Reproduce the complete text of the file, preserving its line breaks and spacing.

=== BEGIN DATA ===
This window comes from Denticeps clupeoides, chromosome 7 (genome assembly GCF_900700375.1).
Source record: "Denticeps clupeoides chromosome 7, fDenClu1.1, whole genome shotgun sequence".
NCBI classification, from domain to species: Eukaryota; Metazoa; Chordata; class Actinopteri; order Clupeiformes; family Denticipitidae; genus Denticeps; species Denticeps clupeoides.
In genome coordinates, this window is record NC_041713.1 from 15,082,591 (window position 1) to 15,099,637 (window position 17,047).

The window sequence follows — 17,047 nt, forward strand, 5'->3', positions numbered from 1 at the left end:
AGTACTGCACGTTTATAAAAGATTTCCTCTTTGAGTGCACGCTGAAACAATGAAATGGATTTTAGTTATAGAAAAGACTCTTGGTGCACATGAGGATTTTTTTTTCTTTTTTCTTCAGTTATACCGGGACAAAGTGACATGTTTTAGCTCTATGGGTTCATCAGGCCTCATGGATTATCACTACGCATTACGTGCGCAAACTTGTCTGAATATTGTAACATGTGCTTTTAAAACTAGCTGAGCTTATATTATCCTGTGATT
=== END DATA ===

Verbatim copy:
This window comes from Denticeps clupeoides, chromosome 7 (genome assembly GCF_900700375.1).
Source record: "Denticeps clupeoides chromosome 7, fDenClu1.1, whole genome shotgun sequence".
NCBI classification, from domain to species: Eukaryota; Metazoa; Chordata; class Actinopteri; order Clupeiformes; family Denticipitidae; genus Denticeps; species Denticeps clupeoides.
In genome coordinates, this window is record NC_041713.1 from 15,082,591 (window position 1) to 15,099,637 (window position 17,047).

The window sequence follows — 17,047 nt, forward strand, 5'->3', positions numbered from 1 at the left end:
AGTACTGCACGTTTATAAAAGATTTCCTCTTTGAGTGCACGCTGAAACAATGAAATGGATTTTAGTTATAGAAAAGACTCTTGGTGCACATGAGGATTTTTTTTTCTTTTTTCTTCAGTTATACCGGGACAAAGTGACATGTTTTAGCTCTATGGGTTCATCAGGCCTCATGGATTATCACTACGCATTACGTGCGCAAACTTGTCTGAATATTGTAACATGTGCTTTTAAAACTAGCTGAGCTTATATTATCCTGTGATT